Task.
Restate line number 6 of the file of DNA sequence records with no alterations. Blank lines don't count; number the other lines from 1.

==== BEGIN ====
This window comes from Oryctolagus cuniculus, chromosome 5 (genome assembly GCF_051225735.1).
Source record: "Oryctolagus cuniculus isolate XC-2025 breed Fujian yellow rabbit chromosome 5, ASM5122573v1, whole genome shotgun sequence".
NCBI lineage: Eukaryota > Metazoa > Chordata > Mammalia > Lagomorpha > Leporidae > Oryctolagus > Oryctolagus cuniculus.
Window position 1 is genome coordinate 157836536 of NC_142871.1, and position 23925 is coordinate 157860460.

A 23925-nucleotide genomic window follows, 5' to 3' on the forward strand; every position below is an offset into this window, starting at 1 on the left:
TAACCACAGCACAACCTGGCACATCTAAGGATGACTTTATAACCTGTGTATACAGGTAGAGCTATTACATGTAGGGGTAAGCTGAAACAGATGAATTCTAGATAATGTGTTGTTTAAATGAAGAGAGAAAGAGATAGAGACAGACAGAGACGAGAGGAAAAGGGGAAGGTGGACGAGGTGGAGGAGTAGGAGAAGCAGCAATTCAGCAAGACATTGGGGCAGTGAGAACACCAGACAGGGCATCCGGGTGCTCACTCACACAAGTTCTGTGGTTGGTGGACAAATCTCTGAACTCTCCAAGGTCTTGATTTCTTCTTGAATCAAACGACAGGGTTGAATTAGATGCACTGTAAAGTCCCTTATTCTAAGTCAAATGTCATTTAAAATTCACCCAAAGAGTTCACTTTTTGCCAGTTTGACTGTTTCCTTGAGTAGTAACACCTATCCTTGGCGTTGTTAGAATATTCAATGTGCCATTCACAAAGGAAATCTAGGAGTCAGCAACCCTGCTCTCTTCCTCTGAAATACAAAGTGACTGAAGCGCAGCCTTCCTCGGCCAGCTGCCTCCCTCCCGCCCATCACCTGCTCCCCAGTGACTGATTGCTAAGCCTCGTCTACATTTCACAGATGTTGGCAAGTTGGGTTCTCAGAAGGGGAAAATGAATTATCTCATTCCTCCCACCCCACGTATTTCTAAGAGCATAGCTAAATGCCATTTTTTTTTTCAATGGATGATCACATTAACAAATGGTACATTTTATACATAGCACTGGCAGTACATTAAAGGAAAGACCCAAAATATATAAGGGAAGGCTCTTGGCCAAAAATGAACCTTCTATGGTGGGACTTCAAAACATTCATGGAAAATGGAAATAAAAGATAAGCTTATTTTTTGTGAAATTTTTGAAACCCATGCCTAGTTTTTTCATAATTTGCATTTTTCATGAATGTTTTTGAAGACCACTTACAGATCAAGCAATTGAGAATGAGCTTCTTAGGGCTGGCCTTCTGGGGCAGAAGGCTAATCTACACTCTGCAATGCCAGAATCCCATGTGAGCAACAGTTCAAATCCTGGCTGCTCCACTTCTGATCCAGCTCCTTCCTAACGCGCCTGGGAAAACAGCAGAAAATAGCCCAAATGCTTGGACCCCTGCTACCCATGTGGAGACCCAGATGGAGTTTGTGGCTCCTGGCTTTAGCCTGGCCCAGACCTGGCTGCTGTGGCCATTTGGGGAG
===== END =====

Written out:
TAACCACAGCACAACCTGGCACATCTAAGGATGACTTTATAACCTGTGTATACAGGTAGAGCTATTACATGTAGGGGTAAGCTGAAACAGATGAATTCTAGATAATGTGTTGTTTAAATGAAGAGAGAAAGAGATAGAGACAGACAGAGACGAGAGGAAAAGGGGAAGGTGGACGAGGTGGAGGAGTAGGAGAAGCAGCAATTCAGCAAGACATTGGGGCAGTGAGAACACCAGACAGGGCATCCGGGTGCTCACTCACACAAGTTCTGTGGTTGGTGGACAAATCTCTGAACTCTCCAAGGTCTTGATTTCTTCTTGAATCAAACGACAGGGTTGAATTAGATGCACTGTAAAGTCCCTTATTCTAAGTCAAATGTCATTTAAAATTCACCCAAAGAGTTCACTTTTTGCCAGTTTGACTGTTTCCTTGAGTAGTAACACCTATCCTTGGCGTTGTTAGAATATTCAATGTGCCATTCACAAAGGAAATCTAGGAGTCAGCAACCCTGCTCTCTTCCTCTGAAATACAAAGTGACTGAAGCGCAGCCTTCCTCGGCCAGCTGCCTCCCTCCCGCCCATCACCTGCTCCCCAGTGACTGATTGCTAAGCCTCGTCTACATTTCACAGATGTTGGCAAGTTGGGTTCTCAGAAGGGGAAAATGAATTATCTCATTCCTCCCACCCCACGTATTTCTAAGAGCATAGCTAAATGCCATTTTTTTTTTCAATGGATGATCACATTAACAAATGGTACATTTTATACATAGCACTGGCAGTACATTAAAGGAAAGACCCAAAATATATAAGGGAAGGCTCTTGGCCAAAAATGAACCTTCTATGGTGGGACTTCAAAACATTCATGGAAAATGGAAATAAAAGATAAGCTTATTTTTTGTGAAATTTTTGAAACCCATGCCTAGTTTTTTCATAATTTGCATTTTTCATGAATGTTTTTGAAGACCACTTACAGATCAAGCAATTGAGAATGAGCTTCTTAGGGCTGGCCTTCTGGGGCAGAAGGCTAATCTACACTCTGCAATGCCAGAATCCCATGTGAGCAACAGTTCAAATCCTGGCTGCTCCACTTCTGATCCAGCTCCTTCCTAACGCGCCTGGGAAAACAGCAGAAAATAGCCCAAATGCTTGGACCCCTGCTACCCATGTGGAGACCCAGATGGAGTTTGTGGCTCCTGGCTTTAGCCTGGCCCAGACCTGGCTGCTGTGGCCATTTGGGGAG